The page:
Complex regional pain syndrome is a condition in which someone experiences severe ongoing pain in a limb or specific part of the body, which most often occurs following an injury.

     

    Useful links:

    CRPS UK


    Concussion

     

    A temporary injury to the brain that can be a consequence of a minor head injury. A concussion can cause headaches, dizziness, nausea and vomiting, and can also cause someone to be confused or have memory problems for a short period of time.


    Congenital

     

    This term refers to something, such as a condition, that has been present since birth. However, it may not become apparent until later in life and may be found incidentally.


    Continence

     

    As a medical term, continence generally refers to the ability of a person to control, or ‘hold back,’ functions of the bladder and the bowels.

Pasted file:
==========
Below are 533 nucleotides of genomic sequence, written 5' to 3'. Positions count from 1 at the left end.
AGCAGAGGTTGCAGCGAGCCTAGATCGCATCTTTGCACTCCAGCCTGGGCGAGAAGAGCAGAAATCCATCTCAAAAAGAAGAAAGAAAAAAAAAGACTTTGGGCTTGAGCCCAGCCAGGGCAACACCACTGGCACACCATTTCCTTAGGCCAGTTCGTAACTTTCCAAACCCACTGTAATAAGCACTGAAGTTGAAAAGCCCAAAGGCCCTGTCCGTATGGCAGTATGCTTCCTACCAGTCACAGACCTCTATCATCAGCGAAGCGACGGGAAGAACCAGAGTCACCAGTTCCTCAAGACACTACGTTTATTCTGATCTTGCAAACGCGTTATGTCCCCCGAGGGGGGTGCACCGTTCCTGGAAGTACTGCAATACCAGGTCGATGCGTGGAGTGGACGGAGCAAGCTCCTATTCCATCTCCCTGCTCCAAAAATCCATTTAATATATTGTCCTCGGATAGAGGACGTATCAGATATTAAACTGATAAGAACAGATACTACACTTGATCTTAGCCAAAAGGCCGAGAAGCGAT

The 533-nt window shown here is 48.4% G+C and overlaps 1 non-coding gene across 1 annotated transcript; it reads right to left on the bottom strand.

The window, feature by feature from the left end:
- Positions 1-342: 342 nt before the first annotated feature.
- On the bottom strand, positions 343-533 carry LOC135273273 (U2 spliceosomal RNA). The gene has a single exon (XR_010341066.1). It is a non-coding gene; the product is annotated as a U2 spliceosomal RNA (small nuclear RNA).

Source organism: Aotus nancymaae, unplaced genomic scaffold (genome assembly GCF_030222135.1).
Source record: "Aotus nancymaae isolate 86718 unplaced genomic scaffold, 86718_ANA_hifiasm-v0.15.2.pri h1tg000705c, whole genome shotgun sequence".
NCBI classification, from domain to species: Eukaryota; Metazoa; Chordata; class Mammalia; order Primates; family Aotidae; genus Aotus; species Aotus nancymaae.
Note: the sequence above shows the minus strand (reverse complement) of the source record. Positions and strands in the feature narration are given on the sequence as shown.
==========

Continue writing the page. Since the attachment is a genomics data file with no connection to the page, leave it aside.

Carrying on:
Useful links:

    Bladder and Bowel Foundation


    Counselling and psychotherapy

     

    Useful links:

    It’s good to talk

    UK & Ireland Directory of Counselling and Psychotherapy

    Counselling Directory


    Counsellor

     

    A person trained to give guidance on personal or psychological problems.


    Craniotomy

     

    An operation in which an opening is made in the skull.

     

    See our Craniotomy fact sheet


    Creutzfeldt-Jakob disease (CJD)

     

    A degenerative brain disease that is most commonly caused by an infectious protein called a prion.

     

    Useful links:

    CJD Support Network

    National CJD Surveillance Unit


    CSF leak

     

    See Cerebrospinal (CSF) fluid leak


    CT scan

     

    A CT scan is a Computerised Tomography scan. It is a special type of X-ray that uses a scanner and computer equipment to take cross-sectional pictures of the brain or spine.

     

    See our Brain and Spine scans fact sheet


    CTA scan

     

    A CTA scan is a Computerised Tomography Angiography (CTA) scan. It is a special type of X-ray that involves injecting a special dye in to the bloodstream, and uses a scanner and computer equipment to take cross-sectional pictures of specific blood vessels